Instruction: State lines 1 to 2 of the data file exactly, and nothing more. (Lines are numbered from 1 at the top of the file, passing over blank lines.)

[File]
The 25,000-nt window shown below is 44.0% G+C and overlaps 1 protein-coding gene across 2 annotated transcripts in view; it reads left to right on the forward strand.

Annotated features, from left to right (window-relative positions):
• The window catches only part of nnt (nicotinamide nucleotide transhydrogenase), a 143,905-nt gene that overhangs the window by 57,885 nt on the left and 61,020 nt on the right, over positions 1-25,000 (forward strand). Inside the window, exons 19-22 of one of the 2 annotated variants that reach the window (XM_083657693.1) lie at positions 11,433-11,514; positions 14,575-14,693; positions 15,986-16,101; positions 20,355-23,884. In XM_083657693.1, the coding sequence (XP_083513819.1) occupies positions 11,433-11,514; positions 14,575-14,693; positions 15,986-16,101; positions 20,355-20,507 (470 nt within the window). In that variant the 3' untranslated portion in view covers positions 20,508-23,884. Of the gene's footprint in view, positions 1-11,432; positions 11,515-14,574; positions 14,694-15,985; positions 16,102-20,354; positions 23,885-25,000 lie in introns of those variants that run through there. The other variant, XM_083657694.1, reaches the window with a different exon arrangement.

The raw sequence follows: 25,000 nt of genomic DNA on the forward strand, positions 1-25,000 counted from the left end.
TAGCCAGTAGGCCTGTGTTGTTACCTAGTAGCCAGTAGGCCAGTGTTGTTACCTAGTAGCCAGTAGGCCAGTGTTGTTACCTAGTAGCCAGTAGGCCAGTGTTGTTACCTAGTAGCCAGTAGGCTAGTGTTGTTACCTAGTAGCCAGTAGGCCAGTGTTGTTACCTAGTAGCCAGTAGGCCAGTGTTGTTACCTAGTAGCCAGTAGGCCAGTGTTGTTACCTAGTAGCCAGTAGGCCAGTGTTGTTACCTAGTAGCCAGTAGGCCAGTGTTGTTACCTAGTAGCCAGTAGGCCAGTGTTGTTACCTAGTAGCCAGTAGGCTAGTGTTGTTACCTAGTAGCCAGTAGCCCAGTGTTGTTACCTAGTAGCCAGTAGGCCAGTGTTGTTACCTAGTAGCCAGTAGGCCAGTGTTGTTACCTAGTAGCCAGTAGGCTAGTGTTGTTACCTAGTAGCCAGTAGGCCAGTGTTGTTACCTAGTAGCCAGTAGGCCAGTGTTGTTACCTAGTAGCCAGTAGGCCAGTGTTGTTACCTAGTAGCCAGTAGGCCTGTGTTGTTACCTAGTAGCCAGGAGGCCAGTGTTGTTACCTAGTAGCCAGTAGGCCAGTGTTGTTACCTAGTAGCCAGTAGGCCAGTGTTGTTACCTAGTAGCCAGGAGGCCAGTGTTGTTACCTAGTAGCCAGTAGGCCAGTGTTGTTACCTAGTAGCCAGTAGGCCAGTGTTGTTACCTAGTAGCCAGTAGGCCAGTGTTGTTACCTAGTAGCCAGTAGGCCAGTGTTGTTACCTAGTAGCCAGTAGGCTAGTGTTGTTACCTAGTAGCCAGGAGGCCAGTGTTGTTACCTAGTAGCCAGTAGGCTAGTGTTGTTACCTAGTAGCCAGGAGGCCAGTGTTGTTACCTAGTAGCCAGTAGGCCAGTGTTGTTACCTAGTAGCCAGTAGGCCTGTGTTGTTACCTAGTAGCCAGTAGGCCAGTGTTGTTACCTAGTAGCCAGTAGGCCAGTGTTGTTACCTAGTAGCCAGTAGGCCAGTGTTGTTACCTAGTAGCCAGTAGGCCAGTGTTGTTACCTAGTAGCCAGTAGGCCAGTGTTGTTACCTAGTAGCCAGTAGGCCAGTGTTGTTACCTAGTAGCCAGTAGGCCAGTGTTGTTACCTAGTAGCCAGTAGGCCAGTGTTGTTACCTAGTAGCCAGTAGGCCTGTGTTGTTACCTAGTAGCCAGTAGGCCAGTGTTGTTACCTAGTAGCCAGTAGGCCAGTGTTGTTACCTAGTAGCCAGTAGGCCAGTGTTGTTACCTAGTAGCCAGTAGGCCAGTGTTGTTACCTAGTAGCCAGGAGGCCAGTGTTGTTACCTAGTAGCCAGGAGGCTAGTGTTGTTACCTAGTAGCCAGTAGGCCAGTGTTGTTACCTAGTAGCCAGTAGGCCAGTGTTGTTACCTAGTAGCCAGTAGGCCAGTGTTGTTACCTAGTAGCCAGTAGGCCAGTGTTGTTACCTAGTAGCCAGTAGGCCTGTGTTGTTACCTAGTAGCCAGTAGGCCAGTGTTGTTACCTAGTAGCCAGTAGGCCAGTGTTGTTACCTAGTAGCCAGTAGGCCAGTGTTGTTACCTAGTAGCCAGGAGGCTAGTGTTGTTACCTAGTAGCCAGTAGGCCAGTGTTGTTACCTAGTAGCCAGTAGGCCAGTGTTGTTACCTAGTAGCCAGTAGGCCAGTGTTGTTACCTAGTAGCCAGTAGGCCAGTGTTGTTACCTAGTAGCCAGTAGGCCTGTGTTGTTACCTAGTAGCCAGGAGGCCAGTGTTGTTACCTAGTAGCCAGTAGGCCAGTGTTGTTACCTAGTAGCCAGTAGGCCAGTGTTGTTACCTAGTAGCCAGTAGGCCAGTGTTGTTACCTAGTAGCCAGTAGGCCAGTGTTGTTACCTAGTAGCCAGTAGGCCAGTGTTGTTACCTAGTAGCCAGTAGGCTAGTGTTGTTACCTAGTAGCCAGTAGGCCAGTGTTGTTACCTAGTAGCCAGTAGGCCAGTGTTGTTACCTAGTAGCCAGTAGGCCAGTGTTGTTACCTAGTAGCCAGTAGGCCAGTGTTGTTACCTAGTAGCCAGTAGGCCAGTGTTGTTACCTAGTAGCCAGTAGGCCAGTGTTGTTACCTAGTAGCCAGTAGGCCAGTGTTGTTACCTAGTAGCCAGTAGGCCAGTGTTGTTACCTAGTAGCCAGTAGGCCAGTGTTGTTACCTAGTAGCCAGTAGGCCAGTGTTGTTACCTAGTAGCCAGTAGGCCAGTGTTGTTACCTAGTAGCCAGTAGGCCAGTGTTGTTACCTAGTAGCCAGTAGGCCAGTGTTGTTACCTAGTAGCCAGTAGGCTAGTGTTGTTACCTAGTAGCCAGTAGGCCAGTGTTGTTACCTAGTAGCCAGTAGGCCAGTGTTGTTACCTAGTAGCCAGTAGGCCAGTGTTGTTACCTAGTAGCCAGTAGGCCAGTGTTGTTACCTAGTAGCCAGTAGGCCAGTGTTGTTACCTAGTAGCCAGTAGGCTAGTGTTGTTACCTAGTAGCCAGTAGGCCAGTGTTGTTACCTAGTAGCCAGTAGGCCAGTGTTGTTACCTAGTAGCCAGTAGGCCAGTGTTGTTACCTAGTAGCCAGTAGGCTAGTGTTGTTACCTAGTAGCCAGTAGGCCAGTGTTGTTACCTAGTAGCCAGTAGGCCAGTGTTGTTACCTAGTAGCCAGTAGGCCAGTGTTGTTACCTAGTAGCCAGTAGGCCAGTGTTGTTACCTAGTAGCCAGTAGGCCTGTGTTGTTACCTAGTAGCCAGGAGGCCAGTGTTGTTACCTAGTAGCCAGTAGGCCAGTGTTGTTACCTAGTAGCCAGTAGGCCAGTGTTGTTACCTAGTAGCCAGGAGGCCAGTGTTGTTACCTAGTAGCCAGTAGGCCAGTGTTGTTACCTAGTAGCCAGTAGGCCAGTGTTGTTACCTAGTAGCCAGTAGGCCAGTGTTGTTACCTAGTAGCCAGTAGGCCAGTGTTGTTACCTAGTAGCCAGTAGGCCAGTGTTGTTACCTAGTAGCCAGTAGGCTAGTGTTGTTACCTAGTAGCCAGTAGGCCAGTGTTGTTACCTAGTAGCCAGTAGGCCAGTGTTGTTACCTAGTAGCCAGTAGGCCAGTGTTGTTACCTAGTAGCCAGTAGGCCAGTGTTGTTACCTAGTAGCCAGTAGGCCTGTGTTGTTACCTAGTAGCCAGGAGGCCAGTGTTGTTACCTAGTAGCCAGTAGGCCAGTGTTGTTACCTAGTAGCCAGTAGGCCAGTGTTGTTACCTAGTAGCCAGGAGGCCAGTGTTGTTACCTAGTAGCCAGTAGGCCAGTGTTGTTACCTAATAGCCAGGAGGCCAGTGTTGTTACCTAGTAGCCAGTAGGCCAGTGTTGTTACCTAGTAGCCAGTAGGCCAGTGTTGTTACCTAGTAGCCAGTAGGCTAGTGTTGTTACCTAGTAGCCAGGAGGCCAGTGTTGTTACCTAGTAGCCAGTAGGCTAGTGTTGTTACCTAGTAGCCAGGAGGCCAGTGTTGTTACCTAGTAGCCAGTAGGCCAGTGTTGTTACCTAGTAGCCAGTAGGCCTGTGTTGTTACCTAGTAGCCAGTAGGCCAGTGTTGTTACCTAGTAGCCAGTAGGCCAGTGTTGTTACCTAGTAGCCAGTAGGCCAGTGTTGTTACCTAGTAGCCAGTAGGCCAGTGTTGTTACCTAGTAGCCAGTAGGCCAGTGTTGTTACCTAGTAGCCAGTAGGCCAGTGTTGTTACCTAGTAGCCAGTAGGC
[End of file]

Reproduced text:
The 25,000-nt window shown below is 44.0% G+C and overlaps 1 protein-coding gene across 2 annotated transcripts in view; it reads left to right on the forward strand.

Annotated features, from left to right (window-relative positions):